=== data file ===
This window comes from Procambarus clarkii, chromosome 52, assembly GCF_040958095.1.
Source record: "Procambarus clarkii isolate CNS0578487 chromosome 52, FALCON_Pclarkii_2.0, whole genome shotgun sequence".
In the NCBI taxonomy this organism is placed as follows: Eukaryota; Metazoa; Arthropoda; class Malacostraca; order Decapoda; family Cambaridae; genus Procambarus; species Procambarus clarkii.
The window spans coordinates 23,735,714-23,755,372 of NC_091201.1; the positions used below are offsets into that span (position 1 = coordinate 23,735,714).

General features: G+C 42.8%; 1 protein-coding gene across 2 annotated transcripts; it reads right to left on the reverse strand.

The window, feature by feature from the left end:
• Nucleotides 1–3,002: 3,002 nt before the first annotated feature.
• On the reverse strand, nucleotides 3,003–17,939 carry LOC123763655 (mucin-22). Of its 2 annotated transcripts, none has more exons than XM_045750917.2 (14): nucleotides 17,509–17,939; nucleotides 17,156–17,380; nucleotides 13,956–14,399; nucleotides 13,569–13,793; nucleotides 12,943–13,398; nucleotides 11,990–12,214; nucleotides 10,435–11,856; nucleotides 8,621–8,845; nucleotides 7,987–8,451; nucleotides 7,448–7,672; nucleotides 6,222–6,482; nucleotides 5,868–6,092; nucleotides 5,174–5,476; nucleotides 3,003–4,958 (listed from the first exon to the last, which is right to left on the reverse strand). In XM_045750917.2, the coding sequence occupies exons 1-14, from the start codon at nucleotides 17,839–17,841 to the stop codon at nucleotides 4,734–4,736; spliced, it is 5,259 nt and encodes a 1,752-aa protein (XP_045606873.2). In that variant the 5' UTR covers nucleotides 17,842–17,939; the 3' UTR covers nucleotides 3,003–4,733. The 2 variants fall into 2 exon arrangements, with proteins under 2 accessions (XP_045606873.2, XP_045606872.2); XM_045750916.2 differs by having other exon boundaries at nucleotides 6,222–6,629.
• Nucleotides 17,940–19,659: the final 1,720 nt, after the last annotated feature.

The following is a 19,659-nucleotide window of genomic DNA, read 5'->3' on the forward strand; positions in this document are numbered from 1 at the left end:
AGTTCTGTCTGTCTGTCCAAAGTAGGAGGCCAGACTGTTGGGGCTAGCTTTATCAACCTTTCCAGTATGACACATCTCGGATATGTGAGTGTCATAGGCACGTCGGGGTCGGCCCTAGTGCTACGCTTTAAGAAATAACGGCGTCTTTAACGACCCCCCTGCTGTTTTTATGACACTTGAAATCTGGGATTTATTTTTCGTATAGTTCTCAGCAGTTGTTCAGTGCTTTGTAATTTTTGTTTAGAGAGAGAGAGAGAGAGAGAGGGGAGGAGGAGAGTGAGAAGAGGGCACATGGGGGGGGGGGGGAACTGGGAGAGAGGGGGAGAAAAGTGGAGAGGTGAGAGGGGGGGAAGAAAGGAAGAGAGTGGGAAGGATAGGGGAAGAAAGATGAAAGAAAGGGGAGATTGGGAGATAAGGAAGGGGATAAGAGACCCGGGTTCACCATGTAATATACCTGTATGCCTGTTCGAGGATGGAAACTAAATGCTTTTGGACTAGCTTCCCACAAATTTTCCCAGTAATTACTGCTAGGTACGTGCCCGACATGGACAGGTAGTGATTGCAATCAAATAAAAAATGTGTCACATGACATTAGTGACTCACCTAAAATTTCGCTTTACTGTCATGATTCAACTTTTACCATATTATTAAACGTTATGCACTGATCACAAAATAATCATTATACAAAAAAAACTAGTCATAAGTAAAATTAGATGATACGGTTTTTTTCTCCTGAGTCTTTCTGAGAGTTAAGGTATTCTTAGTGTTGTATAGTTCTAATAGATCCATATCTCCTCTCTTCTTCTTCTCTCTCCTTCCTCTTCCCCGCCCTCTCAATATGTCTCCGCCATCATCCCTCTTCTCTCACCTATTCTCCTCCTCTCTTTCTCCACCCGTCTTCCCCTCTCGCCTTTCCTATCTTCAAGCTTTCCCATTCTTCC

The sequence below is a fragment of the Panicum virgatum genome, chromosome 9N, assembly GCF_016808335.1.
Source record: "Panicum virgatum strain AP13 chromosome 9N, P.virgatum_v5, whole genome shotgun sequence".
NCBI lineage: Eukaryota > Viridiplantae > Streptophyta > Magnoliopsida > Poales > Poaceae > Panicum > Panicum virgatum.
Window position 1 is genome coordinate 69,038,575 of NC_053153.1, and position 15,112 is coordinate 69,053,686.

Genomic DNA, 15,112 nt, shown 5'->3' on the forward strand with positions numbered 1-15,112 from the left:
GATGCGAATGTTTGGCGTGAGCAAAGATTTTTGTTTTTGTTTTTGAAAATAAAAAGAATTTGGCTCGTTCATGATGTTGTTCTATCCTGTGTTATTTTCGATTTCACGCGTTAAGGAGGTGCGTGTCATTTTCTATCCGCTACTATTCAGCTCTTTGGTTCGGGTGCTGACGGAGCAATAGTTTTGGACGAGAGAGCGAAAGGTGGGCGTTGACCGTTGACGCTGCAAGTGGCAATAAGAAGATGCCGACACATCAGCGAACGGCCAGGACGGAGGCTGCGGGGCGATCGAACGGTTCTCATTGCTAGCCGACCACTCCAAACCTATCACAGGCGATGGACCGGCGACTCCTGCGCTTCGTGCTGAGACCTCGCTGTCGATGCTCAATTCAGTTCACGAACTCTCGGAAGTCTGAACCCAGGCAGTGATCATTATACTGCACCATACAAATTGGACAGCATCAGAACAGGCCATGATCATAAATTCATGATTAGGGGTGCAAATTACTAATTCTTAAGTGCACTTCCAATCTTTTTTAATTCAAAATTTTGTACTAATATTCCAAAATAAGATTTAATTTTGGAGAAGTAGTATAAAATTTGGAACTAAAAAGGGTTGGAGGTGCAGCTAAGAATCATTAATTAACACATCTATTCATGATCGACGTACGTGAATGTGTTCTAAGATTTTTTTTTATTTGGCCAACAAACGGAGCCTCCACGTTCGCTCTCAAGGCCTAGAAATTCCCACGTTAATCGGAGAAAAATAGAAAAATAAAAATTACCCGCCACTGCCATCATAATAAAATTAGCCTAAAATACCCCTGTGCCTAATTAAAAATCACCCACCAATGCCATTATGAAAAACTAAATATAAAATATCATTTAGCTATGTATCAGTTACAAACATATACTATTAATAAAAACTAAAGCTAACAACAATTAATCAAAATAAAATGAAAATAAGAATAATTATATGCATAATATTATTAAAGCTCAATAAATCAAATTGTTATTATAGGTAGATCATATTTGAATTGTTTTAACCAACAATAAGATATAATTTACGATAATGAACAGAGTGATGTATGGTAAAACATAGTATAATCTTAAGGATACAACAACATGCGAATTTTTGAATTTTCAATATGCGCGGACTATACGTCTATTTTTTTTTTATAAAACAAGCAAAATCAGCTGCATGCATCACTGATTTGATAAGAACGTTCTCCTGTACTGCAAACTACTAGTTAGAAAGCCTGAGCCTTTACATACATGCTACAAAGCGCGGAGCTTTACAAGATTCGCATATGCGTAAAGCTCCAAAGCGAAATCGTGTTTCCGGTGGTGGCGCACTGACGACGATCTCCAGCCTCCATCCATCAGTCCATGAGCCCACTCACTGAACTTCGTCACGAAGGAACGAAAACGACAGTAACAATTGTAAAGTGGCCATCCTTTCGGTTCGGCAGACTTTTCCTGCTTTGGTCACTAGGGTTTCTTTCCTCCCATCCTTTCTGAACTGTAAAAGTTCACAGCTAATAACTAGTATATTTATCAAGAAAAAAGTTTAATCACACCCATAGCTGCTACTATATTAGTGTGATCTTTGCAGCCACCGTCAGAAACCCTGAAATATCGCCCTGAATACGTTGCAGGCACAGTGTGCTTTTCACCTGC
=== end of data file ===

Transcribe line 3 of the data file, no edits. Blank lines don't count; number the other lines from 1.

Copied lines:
In the NCBI taxonomy this organism is placed as follows: Eukaryota; Metazoa; Arthropoda; class Malacostraca; order Decapoda; family Cambaridae; genus Procambarus; species Procambarus clarkii.